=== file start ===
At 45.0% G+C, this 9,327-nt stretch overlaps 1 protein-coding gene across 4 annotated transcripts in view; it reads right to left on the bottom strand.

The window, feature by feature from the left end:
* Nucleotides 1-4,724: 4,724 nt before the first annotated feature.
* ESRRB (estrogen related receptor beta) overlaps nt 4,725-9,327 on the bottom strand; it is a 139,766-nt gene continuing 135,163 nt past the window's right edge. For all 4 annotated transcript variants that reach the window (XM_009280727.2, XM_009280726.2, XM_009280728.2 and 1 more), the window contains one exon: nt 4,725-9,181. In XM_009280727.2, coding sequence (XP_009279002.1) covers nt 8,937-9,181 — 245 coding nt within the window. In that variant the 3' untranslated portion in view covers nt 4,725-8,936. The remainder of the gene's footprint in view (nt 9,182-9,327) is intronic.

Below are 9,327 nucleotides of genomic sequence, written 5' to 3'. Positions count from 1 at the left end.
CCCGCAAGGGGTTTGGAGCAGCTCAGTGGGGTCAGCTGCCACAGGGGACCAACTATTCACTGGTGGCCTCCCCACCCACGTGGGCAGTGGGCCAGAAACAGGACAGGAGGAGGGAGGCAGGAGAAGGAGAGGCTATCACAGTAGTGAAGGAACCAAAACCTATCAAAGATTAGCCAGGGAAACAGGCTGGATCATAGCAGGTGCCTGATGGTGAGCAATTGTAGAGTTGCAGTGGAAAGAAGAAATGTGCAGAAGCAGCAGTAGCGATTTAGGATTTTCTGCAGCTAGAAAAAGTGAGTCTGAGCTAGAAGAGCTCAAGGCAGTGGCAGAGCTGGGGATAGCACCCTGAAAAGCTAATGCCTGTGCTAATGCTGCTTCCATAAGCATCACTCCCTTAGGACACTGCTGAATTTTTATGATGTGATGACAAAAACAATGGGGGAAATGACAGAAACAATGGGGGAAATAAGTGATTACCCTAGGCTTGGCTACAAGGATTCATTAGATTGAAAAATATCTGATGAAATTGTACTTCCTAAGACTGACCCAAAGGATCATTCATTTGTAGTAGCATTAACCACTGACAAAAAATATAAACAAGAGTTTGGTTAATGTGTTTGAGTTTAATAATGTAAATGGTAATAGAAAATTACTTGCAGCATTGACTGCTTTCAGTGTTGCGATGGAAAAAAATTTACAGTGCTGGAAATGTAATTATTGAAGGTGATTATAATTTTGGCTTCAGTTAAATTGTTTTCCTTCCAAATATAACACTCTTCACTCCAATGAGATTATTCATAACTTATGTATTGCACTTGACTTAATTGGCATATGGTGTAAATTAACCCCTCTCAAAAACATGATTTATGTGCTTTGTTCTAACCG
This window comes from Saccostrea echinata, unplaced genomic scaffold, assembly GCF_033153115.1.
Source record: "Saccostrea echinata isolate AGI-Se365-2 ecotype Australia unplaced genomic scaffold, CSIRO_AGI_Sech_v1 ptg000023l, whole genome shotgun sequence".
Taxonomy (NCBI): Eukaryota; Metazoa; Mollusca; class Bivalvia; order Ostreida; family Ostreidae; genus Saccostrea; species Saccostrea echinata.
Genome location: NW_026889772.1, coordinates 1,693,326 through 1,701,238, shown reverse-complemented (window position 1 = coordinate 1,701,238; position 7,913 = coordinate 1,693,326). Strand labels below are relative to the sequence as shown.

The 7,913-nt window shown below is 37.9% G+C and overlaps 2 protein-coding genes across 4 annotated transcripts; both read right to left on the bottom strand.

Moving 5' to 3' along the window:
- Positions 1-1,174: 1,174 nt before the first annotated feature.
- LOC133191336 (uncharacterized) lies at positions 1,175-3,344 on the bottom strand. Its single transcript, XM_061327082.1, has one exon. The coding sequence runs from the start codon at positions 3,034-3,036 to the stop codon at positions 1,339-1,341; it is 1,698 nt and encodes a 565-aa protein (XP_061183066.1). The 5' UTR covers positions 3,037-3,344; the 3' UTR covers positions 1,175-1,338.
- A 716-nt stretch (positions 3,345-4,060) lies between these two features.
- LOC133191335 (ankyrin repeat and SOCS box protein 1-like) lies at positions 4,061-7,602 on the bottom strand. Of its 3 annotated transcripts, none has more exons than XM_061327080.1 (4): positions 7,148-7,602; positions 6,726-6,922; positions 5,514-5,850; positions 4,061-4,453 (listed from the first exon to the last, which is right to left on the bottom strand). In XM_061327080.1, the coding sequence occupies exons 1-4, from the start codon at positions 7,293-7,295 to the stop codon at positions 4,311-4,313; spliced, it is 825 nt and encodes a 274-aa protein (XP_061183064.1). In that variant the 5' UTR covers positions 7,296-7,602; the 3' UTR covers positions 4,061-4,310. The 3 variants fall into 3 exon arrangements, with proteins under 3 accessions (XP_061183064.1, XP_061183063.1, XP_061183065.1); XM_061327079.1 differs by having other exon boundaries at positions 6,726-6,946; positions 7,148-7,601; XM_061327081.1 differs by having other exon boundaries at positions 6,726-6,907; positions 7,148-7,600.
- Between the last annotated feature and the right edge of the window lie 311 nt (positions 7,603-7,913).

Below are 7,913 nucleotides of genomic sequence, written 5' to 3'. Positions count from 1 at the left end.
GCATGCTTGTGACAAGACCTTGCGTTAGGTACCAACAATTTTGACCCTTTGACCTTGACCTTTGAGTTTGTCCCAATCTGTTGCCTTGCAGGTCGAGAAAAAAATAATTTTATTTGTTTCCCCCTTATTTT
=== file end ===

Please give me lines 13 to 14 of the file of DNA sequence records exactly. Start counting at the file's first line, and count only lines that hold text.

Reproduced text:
- Positions 1-1,174: 1,174 nt before the first annotated feature.
- LOC133191336 (uncharacterized) lies at positions 1,175-3,344 on the bottom strand. Its single transcript, XM_061327082.1, has one exon. The coding sequence runs from the start codon at positions 3,034-3,036 to the stop codon at positions 1,339-1,341; it is 1,698 nt and encodes a 565-aa protein (XP_061183066.1). The 5' UTR covers positions 3,037-3,344; the 3' UTR covers positions 1,175-1,338.